“You were not brought here to sell… candy.” The envoy looked like it was taking every last bit of her strength to hold herself back from slapping Mrank across the face. “Nearly half a year has passed, and the temple windows remain in place. We’ve received no update from you in weeks. The Yislah demands to know when you plan to act.”
“I’ll never get this piece done at this rate,” Mrink grumbled. “Even so, it’ll still need time to cool and set. I can’t afford these distractions, damn it.” He peeled back the cloth and continued his labor.
Mrank crunched loudly on the end of the candy shard he’d been sucking. “Who’s to say we haven’t already begun?” he asked the envoy. “The Yislah hired us because we’re the preeminent procurers of prohibited property. Tell her she’ll get her windows when the time is ripe, and not a moment before.”
“And will that be before or after a mob of angry sweets merchants storms in here and destroys everything you two have spent the last several months—not to mention a considerable amount of the Yislah’s gold—constructing here?” The envoy waved her hand around the room full of custom-built equipment. “You were warned about drawing undue attention to yourselves, and yet you seem to have gone out of your way to upset a dozen of the most prominent merchants in the city. Is it true you were commissioned to create one of your monstrosities for the Shekh himself?”
Mrink’s fingers curled into fists. Knuckles pressed against the cool marble, he leaned heavily on the counter as if his restraint in not stabbing the envoy was about to bring him to his knees. When he did speak, it was in a low voice that forced the woman to lean forward in order to hear. “Not only is it true, but this interruption is about to make me miss our deadline. Shall I tell the Shekh you are the one responsible for the delay, or shall I lay the blame at the Yislah’s feet?”
Whatever effect this was meant to have fell flat. The Yislah’s envoy only smiled, slipping her hands into a fold of her dress. “How naive you are to think the Shekh would let you keep your head long enough to utter such a ridiculous excuse. Is it your intent to make enemies of everyone here in Svevavevrum?”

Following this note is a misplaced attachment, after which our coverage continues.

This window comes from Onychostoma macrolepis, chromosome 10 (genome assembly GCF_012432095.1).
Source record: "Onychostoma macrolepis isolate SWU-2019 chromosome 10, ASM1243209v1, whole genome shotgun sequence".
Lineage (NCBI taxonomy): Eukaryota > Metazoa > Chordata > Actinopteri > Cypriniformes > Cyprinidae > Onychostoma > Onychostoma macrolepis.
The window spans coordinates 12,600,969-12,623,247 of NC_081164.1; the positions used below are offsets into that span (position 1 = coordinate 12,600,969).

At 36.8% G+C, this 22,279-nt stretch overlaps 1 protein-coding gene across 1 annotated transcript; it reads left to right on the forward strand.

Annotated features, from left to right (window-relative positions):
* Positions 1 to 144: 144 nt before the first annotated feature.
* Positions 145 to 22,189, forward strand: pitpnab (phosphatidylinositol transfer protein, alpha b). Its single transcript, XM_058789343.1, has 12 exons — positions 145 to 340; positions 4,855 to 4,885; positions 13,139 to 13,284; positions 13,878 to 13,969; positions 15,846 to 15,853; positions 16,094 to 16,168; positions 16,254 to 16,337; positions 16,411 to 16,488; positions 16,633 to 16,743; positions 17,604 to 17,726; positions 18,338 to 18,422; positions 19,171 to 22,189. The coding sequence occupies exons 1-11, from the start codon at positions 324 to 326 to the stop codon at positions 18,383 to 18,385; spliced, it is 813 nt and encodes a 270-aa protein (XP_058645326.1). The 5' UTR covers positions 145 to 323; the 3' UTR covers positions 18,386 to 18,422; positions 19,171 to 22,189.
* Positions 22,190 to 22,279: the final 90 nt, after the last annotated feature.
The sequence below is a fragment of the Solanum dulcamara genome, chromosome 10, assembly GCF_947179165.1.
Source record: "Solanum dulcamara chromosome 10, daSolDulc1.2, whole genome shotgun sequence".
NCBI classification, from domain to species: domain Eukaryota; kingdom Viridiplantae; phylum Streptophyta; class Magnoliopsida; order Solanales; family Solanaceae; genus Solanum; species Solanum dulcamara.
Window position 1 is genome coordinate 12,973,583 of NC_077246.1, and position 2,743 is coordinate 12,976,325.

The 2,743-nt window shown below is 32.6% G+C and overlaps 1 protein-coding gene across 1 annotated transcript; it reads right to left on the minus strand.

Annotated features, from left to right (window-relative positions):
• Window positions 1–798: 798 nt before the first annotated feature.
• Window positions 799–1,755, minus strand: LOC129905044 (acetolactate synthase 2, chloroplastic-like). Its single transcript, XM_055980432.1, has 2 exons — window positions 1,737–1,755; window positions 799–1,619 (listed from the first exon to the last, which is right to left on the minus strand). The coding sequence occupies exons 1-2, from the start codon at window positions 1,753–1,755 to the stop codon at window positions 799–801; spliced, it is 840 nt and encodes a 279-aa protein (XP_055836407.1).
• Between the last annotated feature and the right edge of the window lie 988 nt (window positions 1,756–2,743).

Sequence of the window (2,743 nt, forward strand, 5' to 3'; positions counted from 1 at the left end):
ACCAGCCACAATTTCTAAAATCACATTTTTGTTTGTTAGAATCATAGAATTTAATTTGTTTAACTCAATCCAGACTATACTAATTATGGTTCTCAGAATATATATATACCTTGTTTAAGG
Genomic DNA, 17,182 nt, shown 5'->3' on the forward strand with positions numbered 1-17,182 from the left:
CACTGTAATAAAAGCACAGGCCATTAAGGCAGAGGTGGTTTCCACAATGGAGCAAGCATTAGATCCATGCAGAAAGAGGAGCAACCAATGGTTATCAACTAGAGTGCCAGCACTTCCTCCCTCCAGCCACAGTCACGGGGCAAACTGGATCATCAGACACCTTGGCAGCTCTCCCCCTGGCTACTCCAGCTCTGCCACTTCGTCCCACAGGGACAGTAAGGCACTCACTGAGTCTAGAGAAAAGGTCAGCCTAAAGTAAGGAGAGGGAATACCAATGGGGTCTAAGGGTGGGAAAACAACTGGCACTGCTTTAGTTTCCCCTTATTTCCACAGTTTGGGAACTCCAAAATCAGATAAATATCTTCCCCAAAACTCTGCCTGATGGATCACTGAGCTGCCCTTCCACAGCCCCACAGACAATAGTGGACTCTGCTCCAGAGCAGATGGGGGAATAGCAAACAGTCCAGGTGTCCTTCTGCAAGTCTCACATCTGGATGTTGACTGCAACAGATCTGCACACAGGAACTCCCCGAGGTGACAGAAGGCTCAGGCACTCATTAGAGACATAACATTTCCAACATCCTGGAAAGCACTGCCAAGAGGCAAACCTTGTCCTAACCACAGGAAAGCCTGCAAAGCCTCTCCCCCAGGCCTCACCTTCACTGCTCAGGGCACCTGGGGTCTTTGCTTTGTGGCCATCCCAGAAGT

“Listen here, lady,” Mrank dropped the piece of candy he’d been chewing to the floor, then ground it beneath his boot heel. “We’re not afraid of the Shekh. And we’re definitely not worried about some fat, pathetic, nut and honey-mush sellers who are miffed because we brought a superior product to this sandflea-bitten culinary backwater. You and your boss lady are just going to have to accept that we’ve got a plan in motion, the details of which ain’t no one’s business but our own. Providing you can keep from blabbing about it to the wrong person, that is.”
The envoy shook her head in frustration, then swept towards the door. Before opening it, she paused and turned back to the two thieves. “I have been told to inform you there will be no more funds forthcoming until the aspects have been delivered. It’s time you expedite whatever ruse you’re playing at, lest you make an enemy of the Yislah. And trust you me, the Yislah is not a woman whose wrath you wish to incur.”
“We don’t need your stinkin’ funds,” Mrank said to a door that had already been slammed shut before he could even open his mouth. He shrugged and looked to his partner. “Think you’ll have that thing done in time?”
“Don’t you have somewhere better to be?” Mrink growled. “Leave me to work in peace already.”
Mrank hopped out of his chair and made for the door. “Delivery cart leaves in two hours,” he called back over his shoulders. “I’ll be back then.”
Shutting out all thoughts of the Yislah, the aspects, and the fact that his partner had clearly been patronizing the narghile houses again, Mrink set himself to the task of creating a showpiece worthy of gracing the Shekh’s table.
Continue with Part 2…